The focus on impregnation of female characters has been noted as a theme in Mythos fiction, especially pastiche, and features in stories such as “In His Daughter’s Darkling Womb” (1997) by Tina L. Jens and “Prey of the Goat” (1994) by Margaret L. Carter; these authors riff off of Lovecraft’s focus on cosmic miscegenation and hybridity, and Lovecraft himself was paying homage to and in the tradition of works like Arthur Machen’s “The Great God Pan” (1894) and Algernon Blackwood’s Julius LaVallon (1916). In earlier works, the horror is not focused on the pregnancy and circumstances of conception (which probably couldn’t have been printed), but in the “monstrous aftermath,” focusing as Lovecraft does on the children birthed of the strange unions. It is only relatively recently that authors would have a free hand to depict impregnation, and to focus on the potential terrors, dangers, and emotional trauma of childbirth.

Impregnation in Lovecraft’s work is usually accomplished by force or coercion; the circumstances of Lavinia’s conception are left unspecified, but she seems exceptional in that it is implied she was a willing participant, as are Baron’s version of Mamie Bishop and Lupoff’s Zenia Whateley. Whether they could actually be said to have consented, since all three seem to have been mentally unwell to some degree, is an issue not addressed. Yet the method of conception, whatever it is, is not without its dangers: Zenia Whateley dies during childbirth, and Lavinia’s travail was accompanied by “a hideous screaming which echoed above even the hill noises[.]”

Lupoff’s Mamie Bishop, though was sane at the beginning of “The Devil’s Hop Yard.” What if she simply chose not to participate? It would not necessarily have been out of character: there is no indication that Bishop and Sawyer have any previous children despite their cohabitation, perhaps implying one of them was sterile or they used contraception, although this is “reading in” quite a bit to the few references in Lovecraft’s story. Still, Mamie Bishop among all other women would have some idea of what the birth was like for Lavinia Whateley; she may have had good personal reasons not to put her body and mind through such an ordeal.

“The Devil’s Hop Yard” and “The Cry in the Darkness” make for interesting comparison simply because of their shared source, and for the different paths the authors took from there. They are incompatible paths from the same fork in the road. Yet at the crux of both stories is the characterization of Mamie Bishop: a minor character who served her brief purpose well, and found second and third life in pastiches. It is understandable but perhaps somewhat unfortunate that both authors chose to develop her as a kind of stand-in for the missing Lavinia Whateley, rather than investigate what the Dunwich Horror and its aftermath looked like from her point of view.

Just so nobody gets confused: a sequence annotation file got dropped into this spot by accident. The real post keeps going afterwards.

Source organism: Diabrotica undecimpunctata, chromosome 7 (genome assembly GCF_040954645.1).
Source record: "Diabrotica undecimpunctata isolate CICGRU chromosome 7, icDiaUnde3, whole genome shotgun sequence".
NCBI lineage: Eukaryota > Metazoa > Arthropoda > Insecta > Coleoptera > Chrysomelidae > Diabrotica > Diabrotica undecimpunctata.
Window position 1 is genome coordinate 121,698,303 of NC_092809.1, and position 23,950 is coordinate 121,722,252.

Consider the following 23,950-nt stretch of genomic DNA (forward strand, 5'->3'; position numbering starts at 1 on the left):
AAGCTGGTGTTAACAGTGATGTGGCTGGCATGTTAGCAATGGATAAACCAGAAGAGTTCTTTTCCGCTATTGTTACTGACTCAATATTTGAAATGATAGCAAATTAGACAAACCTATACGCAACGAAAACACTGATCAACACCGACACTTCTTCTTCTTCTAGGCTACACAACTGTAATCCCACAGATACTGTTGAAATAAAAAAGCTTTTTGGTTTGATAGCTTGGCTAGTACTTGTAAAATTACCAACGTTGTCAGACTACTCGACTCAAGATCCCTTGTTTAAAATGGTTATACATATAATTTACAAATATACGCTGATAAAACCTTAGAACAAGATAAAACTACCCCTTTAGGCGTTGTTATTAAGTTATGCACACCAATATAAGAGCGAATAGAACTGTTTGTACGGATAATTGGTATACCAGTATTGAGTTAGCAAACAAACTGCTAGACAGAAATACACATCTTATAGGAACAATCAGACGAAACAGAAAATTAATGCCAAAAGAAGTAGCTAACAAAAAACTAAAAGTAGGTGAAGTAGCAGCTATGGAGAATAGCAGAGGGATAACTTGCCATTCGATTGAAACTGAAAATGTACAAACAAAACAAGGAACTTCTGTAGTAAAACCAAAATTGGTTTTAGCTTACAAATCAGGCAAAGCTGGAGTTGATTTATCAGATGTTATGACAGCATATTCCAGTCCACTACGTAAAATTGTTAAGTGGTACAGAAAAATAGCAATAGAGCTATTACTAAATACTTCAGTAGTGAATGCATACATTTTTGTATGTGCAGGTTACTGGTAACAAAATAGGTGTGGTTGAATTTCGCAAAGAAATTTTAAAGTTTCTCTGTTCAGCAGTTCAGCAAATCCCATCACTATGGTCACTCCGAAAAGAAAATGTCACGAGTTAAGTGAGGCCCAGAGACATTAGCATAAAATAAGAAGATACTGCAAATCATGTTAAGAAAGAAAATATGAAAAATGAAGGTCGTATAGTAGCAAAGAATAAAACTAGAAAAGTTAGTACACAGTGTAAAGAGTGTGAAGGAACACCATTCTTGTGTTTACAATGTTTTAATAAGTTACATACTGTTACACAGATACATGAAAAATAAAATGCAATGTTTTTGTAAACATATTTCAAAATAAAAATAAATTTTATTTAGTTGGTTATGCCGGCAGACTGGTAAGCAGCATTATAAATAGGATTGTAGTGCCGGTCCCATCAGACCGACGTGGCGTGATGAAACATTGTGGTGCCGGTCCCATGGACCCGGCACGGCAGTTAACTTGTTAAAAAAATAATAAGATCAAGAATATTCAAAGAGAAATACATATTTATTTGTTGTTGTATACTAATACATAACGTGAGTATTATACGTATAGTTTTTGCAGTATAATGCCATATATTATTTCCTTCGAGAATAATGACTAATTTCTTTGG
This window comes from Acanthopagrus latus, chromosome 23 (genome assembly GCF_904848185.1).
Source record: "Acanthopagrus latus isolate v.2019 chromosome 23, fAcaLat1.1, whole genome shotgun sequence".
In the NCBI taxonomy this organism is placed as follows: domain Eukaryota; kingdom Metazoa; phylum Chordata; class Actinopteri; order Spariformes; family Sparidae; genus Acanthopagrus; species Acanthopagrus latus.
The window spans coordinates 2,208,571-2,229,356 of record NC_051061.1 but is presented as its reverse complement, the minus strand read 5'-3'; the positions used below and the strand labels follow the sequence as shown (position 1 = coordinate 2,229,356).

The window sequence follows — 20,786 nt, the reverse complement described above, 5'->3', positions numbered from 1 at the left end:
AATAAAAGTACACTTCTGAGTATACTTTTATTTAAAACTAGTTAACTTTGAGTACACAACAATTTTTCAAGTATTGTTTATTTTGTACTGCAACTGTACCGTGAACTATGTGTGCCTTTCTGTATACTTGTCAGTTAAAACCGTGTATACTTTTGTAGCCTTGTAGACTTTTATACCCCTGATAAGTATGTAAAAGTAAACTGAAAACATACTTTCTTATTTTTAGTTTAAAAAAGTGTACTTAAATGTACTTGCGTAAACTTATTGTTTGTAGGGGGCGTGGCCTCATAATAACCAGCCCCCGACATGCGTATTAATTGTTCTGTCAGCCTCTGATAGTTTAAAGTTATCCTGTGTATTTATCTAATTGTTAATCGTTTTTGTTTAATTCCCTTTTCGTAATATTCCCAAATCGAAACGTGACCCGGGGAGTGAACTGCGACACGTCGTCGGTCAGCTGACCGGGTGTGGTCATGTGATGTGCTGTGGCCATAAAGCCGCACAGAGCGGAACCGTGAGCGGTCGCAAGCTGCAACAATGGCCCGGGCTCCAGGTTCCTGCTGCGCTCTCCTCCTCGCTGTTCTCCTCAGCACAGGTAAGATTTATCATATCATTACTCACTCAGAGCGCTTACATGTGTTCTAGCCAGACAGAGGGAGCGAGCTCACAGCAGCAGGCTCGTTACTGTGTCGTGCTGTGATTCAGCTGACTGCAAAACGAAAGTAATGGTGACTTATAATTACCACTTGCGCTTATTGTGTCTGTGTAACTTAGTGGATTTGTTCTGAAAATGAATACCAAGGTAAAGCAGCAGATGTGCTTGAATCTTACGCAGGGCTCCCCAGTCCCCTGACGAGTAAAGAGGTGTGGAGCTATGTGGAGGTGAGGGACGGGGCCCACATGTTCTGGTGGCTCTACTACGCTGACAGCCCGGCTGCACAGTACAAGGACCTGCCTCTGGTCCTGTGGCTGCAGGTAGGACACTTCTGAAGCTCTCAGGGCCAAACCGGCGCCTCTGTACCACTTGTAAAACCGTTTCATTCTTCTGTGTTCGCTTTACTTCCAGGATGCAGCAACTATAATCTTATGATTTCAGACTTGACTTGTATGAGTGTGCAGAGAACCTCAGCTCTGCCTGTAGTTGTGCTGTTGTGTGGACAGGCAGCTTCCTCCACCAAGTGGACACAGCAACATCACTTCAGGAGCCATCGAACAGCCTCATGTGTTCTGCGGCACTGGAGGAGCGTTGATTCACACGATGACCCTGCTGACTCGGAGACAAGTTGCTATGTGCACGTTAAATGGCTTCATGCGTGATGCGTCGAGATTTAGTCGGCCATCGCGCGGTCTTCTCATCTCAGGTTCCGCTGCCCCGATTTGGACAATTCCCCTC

“The Devil’s Hop Yard” was first published in Chrysalis, vol. 2 (1978), and has been reprinted in Chaosium’s The Dunwich Cycle (1994) and several of Lupoff’s collections: Claremont Tales II (2002), Terrors (2005), and The Doom That Came to Dunwich (2017), which collects some of Lupoff’s Mythos fiction. His other Mythos work includes “Discovery of the Ghooric Zone — March 15, 2337” (1977), “Documents in the Case of Elizabeth Akeley” (1982), “The Turret” (1995), “Lights! Camera! Shub-Niggurath!” (1996), “The Doom That Came to Dunwich” (1996), “The Adventure of the Voorish Sign” (2003), “The Peltonville Horror” (2004), “Brackish Waters” (2005), “The Secret of the Sahara” (2005), and “Nothing Personal” (2010).

“The Cry in the Darkness” was first published in Cthulhurotica (2011). It has not been reprinted.

 

“Showdown at Red Hook” (2011) by Lois H. Gresh

In my Mythos tales, I like to push Lovecraftian science and themes in new directions. So, for example, while HPL incorporated the astronomy and physics ideas of his day (eg, cosmos within cosmos and other dimensions), I speculate about modern science: quantum optics, particle physics, chaos theory, string theory, and so forth. While HPL showcased his creatures against a backdrop of bleak humanity—I pit my own types of creatures against the horrors of the Mythos, and I want my creatures to fight back. Examples of these stories are Mandelbrot Moldrot, Where I go Mi-Go, Showdown at Red Hook, and Scourge of the Old Ones.
—Lois H. Gresh, “Underlying Darkness” in Eldritch Evolutions 9

There are no rules for the Cthulhu Mythos, only conventions. While some writers are content to play within the limits of the setting as conceived by Lovecraft and his contemporaries, the spectrum of Mythos fiction is much broader—and entire anthologies have been written exploring the Mythos in the changing context of different periods, different genres than just the 1920s and 30s. Sometimes this is simply a change of setting: the story retains all the elements of the Mythos, only in a different place and period, such as Victorian London in “Magna Mater” (2015) by Arinn Dembo and “ALL THIS for the GREATER GLORY of the 7th and 329th CHILDREN of the BLACK GOAT of the WOODS” (2012) by Molly Tanzer…and sometimes, you get something much stranger.

“Showdown at Red Hook” is a remix, a transposition of certain Lovecraftian names and characters to a weird western milieu. The heaviest source is Lovecraft’s “The Horror at Red Hook,” which provides the name of the protagonist, lawman Tom Malone, the name of the setting—the dead village of Red Hook—and the name of the terrible tribe which serves as the antagonists, the Chepachet; their strange chant is lifted from the bits of incantation that Lovecraft himself took from that most eldritch of tomes, the Encyclopedia Britannica, and included in his story for a touch of real occultism. Gresh includes it here as a laughing nod toward Lovecraftian convention, but a convention juxtaposed against an entirely inappropriate and nonsensical setting.